Two advocates for victims of domestic violence presented a partnership between the Madison Police Department and Madison’s main service provider for victims of domestic violence to a local government committee Tuesday.
MPD Capt. Joe Balles and Domestic Abuse Intervention Services Executive Director Shannon Barry, leaders of the Law Enforcement Advocate Partnership, told the city’s Public Safety Review Committee they hope LEAP receives $90,000 in funding, which would allow them to restart a program to assist victims of domestic violence.
Balles said LEAP would require police officers who are called to a domestic violence incident to send a referral about the victim to DAIS, who would then call the victim within 48 hours following the incident to offer the victim services.
He said MPD based the idea off of a program that works successfully in Milwaukee. LEAP, a 14-month pilot program, began in January 2011, and was originally funded by the stimulus package.
“There was an opportunity to form our own model that would work here in Dane County,” Balles said.
He said before the program started, police officers would only hand victims a list of services; they would not advocate for any particular service.
Balles said before the advocacy started, fewer than five victims would connect with DAIS and receive services. He said that with the advocacy, 45 percent of the victims were able to make a connection and receive services.
Barry cited a study that found fewer than 4 percent of domestic violence homicide victims had ever been connected to an advocacy service. She said even when victims are given the number, they often do not reach out because of the trauma of the situation, adding the victims receive more services when DAIS reaches out to the victims.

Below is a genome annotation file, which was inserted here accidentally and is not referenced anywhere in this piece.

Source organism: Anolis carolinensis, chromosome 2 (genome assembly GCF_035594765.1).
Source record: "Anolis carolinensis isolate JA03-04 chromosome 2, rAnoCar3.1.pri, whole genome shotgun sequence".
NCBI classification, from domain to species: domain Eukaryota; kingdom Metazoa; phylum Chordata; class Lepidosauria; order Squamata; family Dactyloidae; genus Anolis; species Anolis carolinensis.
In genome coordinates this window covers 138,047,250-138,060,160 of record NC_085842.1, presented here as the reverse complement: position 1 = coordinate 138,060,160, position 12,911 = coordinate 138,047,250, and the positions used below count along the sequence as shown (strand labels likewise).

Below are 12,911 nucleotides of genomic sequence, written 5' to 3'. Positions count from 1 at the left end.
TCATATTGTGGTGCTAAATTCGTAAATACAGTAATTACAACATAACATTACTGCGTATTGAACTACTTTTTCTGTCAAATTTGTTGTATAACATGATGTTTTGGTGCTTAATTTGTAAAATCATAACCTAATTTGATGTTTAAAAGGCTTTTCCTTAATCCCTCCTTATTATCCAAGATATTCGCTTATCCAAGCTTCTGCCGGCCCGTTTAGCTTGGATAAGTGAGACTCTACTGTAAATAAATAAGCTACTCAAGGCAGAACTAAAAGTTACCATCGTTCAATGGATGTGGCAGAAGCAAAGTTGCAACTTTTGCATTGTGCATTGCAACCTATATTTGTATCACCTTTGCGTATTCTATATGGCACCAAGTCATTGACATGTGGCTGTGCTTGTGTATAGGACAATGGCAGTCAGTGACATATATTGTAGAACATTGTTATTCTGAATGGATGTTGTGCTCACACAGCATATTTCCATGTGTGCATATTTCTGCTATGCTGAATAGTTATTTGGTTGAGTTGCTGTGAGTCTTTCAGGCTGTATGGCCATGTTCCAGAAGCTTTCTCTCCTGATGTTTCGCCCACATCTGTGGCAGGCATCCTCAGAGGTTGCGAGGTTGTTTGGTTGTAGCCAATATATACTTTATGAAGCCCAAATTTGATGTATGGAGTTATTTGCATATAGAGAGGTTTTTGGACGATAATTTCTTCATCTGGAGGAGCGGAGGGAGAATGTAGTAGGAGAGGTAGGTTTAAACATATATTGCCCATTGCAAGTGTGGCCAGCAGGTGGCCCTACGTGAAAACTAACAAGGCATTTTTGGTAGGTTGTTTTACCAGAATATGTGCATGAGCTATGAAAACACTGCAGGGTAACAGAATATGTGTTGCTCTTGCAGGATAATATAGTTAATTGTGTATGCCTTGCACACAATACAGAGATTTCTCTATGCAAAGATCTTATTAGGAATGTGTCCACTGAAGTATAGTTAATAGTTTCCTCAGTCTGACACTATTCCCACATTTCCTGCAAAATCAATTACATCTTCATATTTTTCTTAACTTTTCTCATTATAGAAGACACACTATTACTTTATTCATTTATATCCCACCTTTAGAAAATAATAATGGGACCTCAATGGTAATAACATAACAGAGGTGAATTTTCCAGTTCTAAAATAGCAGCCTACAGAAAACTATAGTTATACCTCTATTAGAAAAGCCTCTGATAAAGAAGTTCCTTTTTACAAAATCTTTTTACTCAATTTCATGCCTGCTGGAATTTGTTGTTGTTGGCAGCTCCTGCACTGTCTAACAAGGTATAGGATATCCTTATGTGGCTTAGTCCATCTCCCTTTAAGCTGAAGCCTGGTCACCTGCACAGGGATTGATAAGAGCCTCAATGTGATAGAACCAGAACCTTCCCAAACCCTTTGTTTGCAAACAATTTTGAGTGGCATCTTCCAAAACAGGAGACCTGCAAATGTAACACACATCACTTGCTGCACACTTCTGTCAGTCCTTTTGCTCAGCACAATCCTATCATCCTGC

Barry said the program could start up by June 1 if it receives funding. Barry said DAIS provides services to residents in Dane County, including legal advocacy, support groups, child care and emergency shelters for domestic violence victims.
“We’re very different from homeless shelters,” Barry said. “Ninety-five percent [of our clients] are not homeless — they just do not have a safe home.”
She said one-in-four women will be a victim of physical or sexual assault, adding last year DAIS received 7,400 calls on their 24-hour helpline last year.
DAIS serves 1,300 people face-to-face annually, Barry said, including 500 people who stay in the shelter, which had a zero vacancy rate for the entire year. She said the shelter has 25 beds, and frequently has more than 50 victims on the waiting list, which forces DAIS to prioritize.
According to Barry, DAIS usually only shelters people who are at risk of being murdered by their abuser.
Balles said LEAP originally served only the South District in Madison, but he hopes to expand it so it serves the South, North and East districts.
Even though the program is over for now, officers still send the referrals to DAIS, Balles said.
“They have hope,” he said. “I’ve got officers so passionate about this they’re filling out the referral slips.”